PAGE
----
• Thanks for the link. I don’t care what people say, Amanda in a labcoat is fun!

    As for the comments above, ingredient branding campaigns are de rigeur now. Think of NutraSweet and of course the biggie, Intel. (Are you buying computer chips?) They’re an important way to influence the actual buyers of the product when, say, somebody comes out with their own version of Kevlar.

    Who names these products anyway ?

  • I’d say Amanda did a great job.

    She has her own style, and this seems a little toned down from her RocketBoom stuff. In the clip she does about Nomex, she easily mentions that it doesn’t begin to char until about 350 degrees centigrade. I’m glad the scriptwriters didn’t make her stop and ponder what this would be equivalent to in the more familiar fahrenheit scale (662 degrees), in a kind of gee-whiz-that’s-pretty-hot-but-I’m-beautiful-and-not-expected-to-know-this fashion.

    It got me interested enough to go to the DuPont Web site to find out more about this polymer, but I was disappointed in how the information was dispersed over many pages further obfuscated by confusing navigation. They should see how the Wikipedia treats this subject, and do something similiar. It’s a much better information grab.

    I think these short videos go a long way in supporting the company’s brands. Printed pieces are so over, and tv ads tend to be annoying. Here, you click if you want to, and like I said, if you’re interested in more info, you can immediately do a search.

  • So why didn’t you mention this on myshow? Sheesh!

    I think companies simply want to get their name associated with warm, fuzzy ideas. I think some problems arise when Amanda is assigned by ABC news to cover some type of Dupot environmental lawsuit or whatever. hmmmm akward moment. But the production values are quite nice and the pacing of the spot moved it right along. Great video snack.

  • Paw: DuPont competes with AlliedSignal when it comes to ballistic materials. AlliedSignal makes a material called Spectra, and from my days working for a company that sold both Kevlar and Spectra vests, I remember the Spectra material offered the same protection as Kevlar, but at a lighter weight.

    Maybe AlliedSignal should take Mark’s advice and hire Lindsay Campbell to do some videos for them. They could even bring Jeff in to consult!

  • Not being snarky but am I not seeing clearly or does Amanda’s face look as polished as a Barbie Doll?

  • When formerly non-profitable creative endeavor starts to garner corporate sponsorship, it likely becomes a watered-down versions of what it was to begin with. This video is simply a corporate commercial for DuPont. Perhaps it’s an example of the convergence of old and new media, but also an example of the former subsuming the latter and stripping it of original intent. There’s no real creativity here, very little science. In fact it reminds me of 1950s corporate propaganda films. I guess I’m far too left-leaning to appreciate this turn of events. I dislike corporations, especially huge, politically influential companies like DuPont, so I inherently consider their marketing efforts as part of the same evil.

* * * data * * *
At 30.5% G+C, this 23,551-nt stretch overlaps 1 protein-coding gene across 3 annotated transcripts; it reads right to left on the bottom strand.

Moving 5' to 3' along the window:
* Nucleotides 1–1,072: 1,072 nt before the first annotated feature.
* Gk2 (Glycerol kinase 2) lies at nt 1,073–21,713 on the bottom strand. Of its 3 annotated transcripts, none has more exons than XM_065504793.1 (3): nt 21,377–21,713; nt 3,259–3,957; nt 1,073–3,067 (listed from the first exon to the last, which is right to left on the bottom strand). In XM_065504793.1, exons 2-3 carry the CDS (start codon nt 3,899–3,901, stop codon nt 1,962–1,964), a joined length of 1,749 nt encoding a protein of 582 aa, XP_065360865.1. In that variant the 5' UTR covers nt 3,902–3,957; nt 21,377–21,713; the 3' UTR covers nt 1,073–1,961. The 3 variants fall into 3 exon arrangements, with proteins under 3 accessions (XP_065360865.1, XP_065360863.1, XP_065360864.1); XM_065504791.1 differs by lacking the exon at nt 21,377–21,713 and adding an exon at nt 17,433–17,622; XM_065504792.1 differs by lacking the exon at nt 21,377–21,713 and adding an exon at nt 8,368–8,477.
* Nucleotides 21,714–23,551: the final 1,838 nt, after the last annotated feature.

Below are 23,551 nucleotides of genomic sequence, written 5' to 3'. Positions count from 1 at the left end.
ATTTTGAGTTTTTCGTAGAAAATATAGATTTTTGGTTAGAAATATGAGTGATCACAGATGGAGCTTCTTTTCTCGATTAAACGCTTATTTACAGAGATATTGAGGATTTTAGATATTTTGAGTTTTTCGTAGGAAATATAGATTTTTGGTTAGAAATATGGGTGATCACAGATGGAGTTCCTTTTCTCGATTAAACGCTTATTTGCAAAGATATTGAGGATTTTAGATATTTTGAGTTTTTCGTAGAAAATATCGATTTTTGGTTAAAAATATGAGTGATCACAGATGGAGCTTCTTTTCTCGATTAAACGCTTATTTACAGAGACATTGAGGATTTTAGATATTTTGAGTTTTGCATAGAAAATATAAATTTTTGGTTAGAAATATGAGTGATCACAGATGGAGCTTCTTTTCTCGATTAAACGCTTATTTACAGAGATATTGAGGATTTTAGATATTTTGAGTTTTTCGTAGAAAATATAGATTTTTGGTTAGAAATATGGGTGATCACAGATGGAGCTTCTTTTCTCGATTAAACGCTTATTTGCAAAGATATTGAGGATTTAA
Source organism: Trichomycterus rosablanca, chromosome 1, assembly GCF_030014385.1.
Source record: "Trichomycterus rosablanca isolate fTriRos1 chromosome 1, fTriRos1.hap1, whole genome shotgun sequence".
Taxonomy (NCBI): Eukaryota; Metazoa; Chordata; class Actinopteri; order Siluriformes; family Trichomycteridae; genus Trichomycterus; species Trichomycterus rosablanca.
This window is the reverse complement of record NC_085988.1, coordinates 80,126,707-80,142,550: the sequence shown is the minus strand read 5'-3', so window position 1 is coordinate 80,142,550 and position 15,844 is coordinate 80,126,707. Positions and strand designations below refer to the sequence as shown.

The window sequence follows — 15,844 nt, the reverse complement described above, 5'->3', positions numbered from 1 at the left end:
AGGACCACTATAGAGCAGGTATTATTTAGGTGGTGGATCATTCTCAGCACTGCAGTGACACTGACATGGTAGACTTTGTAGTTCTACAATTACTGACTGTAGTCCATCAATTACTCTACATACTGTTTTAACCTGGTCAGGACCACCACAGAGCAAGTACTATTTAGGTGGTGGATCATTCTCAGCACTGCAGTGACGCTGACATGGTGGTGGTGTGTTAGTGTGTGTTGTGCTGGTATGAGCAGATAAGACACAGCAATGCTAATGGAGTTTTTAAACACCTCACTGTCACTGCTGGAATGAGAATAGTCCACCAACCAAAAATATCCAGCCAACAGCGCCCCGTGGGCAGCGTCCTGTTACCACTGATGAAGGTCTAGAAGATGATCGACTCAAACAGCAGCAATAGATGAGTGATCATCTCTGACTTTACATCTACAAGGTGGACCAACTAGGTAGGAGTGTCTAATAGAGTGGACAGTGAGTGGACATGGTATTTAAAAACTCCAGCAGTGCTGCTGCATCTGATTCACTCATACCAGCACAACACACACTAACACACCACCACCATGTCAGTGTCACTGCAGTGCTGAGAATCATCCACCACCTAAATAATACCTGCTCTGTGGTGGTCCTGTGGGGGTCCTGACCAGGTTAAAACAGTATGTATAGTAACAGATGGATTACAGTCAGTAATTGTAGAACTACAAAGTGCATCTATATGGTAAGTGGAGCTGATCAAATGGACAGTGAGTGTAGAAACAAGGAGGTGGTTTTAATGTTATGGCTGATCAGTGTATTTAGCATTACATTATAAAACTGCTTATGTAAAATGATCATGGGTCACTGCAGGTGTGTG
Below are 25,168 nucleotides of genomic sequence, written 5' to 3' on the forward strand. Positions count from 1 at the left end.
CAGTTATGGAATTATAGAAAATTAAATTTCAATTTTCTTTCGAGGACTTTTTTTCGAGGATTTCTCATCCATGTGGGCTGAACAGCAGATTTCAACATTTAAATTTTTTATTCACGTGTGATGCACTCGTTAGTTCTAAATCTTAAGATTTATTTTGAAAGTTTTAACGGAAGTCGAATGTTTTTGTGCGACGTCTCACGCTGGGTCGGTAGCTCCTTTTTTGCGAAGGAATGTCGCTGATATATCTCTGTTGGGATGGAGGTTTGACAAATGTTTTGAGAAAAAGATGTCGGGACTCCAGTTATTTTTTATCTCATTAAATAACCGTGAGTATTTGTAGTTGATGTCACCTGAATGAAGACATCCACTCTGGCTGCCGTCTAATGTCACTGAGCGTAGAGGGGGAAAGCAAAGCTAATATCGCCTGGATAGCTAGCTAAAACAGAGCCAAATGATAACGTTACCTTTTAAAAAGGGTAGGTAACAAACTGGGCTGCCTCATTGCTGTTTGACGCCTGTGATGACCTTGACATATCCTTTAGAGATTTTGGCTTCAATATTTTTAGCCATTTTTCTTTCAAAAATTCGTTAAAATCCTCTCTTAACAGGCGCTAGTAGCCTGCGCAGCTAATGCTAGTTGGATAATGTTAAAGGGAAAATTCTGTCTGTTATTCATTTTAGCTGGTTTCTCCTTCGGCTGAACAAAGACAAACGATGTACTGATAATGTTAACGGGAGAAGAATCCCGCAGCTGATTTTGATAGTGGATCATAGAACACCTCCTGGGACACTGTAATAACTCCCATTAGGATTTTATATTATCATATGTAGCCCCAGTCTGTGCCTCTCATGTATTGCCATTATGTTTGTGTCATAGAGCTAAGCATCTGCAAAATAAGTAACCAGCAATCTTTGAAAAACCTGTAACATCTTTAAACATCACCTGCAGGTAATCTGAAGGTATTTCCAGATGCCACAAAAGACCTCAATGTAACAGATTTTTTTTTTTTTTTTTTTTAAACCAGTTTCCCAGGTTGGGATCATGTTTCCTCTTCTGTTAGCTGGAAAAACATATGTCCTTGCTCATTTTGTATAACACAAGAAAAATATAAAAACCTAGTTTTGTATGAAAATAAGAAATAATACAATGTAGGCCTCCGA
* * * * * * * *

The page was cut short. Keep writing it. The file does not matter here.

• It is what it is; good cheesy fun. I like cheese every now and then.

  • Will everything Amanda does from now on be examined from the point of view of who is paying her? She is now just another corporate shill (sorry spokesperson) who is using a new outlet to get the message out.

    The blogger “ethic” was the lonely person with a passionate need to get their message out. Doing it for commercial purposes is hijacking the blogger theme – and in perfect sync with how all fringe movements get subsumed into the mainstream eventually.

    If Jeff’s point is that a video ad may be more effective online than a simple static block of type, then he is probably right. Personally I find the intermingling of sound and video on a page with mostly type off putting. This goes back to the early days when Apple was promoting authoring products like hypercard that enabled this. Moving images distract from the fixed text. I have no problem with this material appearing in response to an explicit action on the part of the reader like clicking on the play arrow or opening a new window.

  • PS. Just an ironic note. Dupont got its start by making gun powder and was, for a long time, the largest producer in the US.

    So how much has their history of making inexpensive gun powder contributed to the widespread availability of guns in the US? Is it possible that Dupont made the gunpowder that powers the bullets that Dupont-made Kevlar is supposed to defend against?

  • It somethng new, different and informative. I find them interesting.

  • Paw

    “The blogger “ethic” was the lonely person with a passionate need to get their message out. Doing it for commercial purposes is hijacking the blogger theme – and in perfect sync with how all fringe movements get subsumed into the mainstream eventually.”

    Punk rock sells wireless services, hip hop sells cognac and Led Zeppelin sells Chevys, Robert. It’s the American way.

    Re: gun powder – what a perfect way to perpetuate your place in a market! Provide the means to inflict death as well as the means to prevent that exact type of death. It’s as if a company that made smoke detectors also made matches.

  • Rob F: “Will everything Amanda does from now on be examined from the point of view of who is paying her?”